Overall it’s not bad for a recycled pencil. It’s certainly much better than the recycled pencils made by Remarkable, but even though it’s easy to sharpen it doesn’t produce a line as good as the Wopex.
I found another one of the previously mentioned recycled pencils. This time in the souvenir shop of Martin Mere, a wetland nature reserve. The price was the same as what I paid at the Lancashire Science Festival: 50p (~ 78¢; 63c). Suffice to say that this one isn’t any better than the ones previously shown in this blog. As Kevin wrote in a comment, these pencils are not only not eco, but even anti-eco as they are pretty unusable when it comes to writing with them. A scorched piece of wood writes better than this pencil… This didn’t stop this pencil and the company behind it receiving several awards for it. Oh, well, at least their other, newer products look exciting, like their Saponite pencil holder.
I also bought another recycled item I have previously seen in different shops for quite a while now This pencil case must have been available in Sainsbury’s, maybe also in other supermarkets, for at least five years now.: a pencil case made from recycled car tyres. That’s definitely a better use for those old tyres than the horrible pencil made from recycled car tyres shown in another blog post. This pencil case is flexible, only smells a little bit like tyres and is nice to hold, even though it feels a bit wet and oily. I hope the material doesn’t get porous over time, but we’ll see. The case was £4.99 (~ $7.76; €6.33). You can get these slightly cheaper online – in some places these cases cost £4 each or less.
Over the last three days the first Lancashire Science Festival took place on the premises of my employer. There were some really exciting shows – and there were souvenirs.
I couldn’t resist and bought two pencils made from recycled CD cases, for 50p each (~ 78¢; 62c). When I saw them I knew they were the same kind of pencils as the red pencil, made from recycled CD cases, discussed in the Battle of the eco pencils, but I was hoping these pencils had improved over the last two years.
This hope was unfortunately misplaced. The pencil is as bad as the red one I looked at two years ago. The lead is not very dark and writing with this pencils feels rubbery, but also a bit scratchy at the same time. After my bad experience last time I didn’t use my Deli pencil sharpener 0635 for this pencil. Instead I used the Dux 9207-N sharpener, which is so sharp that it can easily cope with the hard plastic that makes up the casing, but that only makes me happy about the good sharpener and doesn’t help at all with this horrible pencil. I only know one pencil that is worse: the Ticonderoga Renew HB.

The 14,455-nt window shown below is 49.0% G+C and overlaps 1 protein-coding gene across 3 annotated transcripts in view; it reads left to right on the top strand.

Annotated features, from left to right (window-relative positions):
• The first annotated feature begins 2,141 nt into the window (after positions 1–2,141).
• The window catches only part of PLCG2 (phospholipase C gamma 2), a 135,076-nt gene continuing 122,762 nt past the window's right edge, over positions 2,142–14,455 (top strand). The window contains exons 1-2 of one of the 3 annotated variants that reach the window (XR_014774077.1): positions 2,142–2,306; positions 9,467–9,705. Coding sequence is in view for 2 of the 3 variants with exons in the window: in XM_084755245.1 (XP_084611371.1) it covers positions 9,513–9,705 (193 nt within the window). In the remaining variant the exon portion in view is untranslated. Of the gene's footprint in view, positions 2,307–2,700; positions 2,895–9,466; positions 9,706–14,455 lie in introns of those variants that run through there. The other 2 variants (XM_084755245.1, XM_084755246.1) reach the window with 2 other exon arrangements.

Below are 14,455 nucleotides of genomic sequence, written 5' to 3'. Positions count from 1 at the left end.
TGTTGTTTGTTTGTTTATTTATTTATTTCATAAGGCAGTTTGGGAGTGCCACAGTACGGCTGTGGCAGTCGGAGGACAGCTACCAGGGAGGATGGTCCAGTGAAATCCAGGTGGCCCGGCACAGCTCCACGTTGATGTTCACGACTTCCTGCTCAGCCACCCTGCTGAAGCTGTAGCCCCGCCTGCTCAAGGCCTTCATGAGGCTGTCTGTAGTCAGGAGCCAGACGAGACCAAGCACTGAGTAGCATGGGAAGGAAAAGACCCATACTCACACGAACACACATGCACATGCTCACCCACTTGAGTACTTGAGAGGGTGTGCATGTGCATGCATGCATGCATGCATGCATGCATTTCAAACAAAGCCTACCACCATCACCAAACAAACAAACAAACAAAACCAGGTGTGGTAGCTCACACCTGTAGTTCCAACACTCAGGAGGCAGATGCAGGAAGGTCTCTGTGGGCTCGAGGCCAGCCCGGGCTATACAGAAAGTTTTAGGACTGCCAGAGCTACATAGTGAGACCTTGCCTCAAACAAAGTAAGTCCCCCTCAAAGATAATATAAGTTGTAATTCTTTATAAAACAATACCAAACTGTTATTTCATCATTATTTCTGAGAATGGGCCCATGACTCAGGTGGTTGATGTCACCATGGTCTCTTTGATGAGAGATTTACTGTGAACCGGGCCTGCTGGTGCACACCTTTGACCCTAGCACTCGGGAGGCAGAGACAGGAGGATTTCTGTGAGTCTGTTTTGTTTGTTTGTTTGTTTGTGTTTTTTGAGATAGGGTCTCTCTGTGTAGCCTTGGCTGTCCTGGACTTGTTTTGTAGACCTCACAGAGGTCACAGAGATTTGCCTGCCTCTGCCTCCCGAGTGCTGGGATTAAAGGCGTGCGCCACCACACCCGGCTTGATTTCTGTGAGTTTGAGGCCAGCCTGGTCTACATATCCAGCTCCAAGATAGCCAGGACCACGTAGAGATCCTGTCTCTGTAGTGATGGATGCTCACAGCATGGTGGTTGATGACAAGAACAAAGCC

A fantastic science festival, but horrible souvenir pencils.
Price: June 2012
Exchange rates: July 2012
I would like to thank Lexikaliker for the fantastic DUX 9207-N sharpener that has been used to sharpen the pencil for the photo.
Before I start talking about the eco pencils I want to emphasise that I call them eco pencils because they are marketed in this or in a similar way. Why are they marketed like this? Because they do not use wood, but alternative materials. While I do believe that they could be more ecologically friendly than wooden pencils I have no proof and in the same way that for example biofuel or hybrid cars bring new problems, there might be hidden problem I do not know of when it comes to the production of the eco pencils.
When it comes to wooden pencils there are also big differences, e.g. between pencils using wood from certified e.g. FSC, PEFC, well-managed forests and pencils with wood from unknown and more dubious sources. It certainly would not be a problem to produce pencils without wood that are actually less environmentally friendly than traditional wooden pencils. In absence of any incriminating evidence I will however give the six eco pencils tested in this article the benefits of the doubt and will refer to them as eco pencils, as intended by their manufacturers.
First I will have a closer look at the extruded pencils.
Let’s start with the red pencil, made from recycled CD cases. I found this pencil a few weeks ago, somebody must have lost it …or forgotten it …or more likely: did not want to use it any more because it is so horrible (more on this later). When I first found it I was quite excited. The pencil point was broken off, so I could not use it and had to sharpened it in my Deli pencil sharpener 0635, which I soon regretted. You had to use considerably more force compared to sharpening a wooden pencil in the Deli and to be honest, the Deli has not been the same since. The red plastic is much harder than wood and must have somehow blunted the burr cylinder. The Deli 0635 still works, but does not operate as smoothly as in the past. Writing with this pencil is not very nice. The line is not particularly black and the pencil manages to give you a waxy and scratchy feeling the same time. The writing on the pencil reads “Pencil made from recycled CD cases”. I wish it stayed a CD case.
On to the next pencil. The Ticonderoga Renew, made from recycled tyres. I was quite excited when I received my pack of ten.This excitement started to disappear when I tried to sharpen these pencils. They are even harder to sharpen than the red CD case pencil. Rotating the pencil in any sharpener will make you fear for the sharpener. I fear the pencil will manage to blunt every blade it touches. Once I started using the pencil any last bit of enthusiasm I had left for this pencil was gone completely. It was scratchy and the line is certainly not dark at all. Sometimes it seems to perform better, so I suspect that the lead is of different quality in different parts …or maybe the difference in performance has to do with the writing angle or the degree of sharpening. Sometimes writing with this pencil is nearly acceptable, but only nearly. Overall it is even worse than the CD case pencil. BTW, there is a warning, printed on the box “Not for use with electric sharpeners”.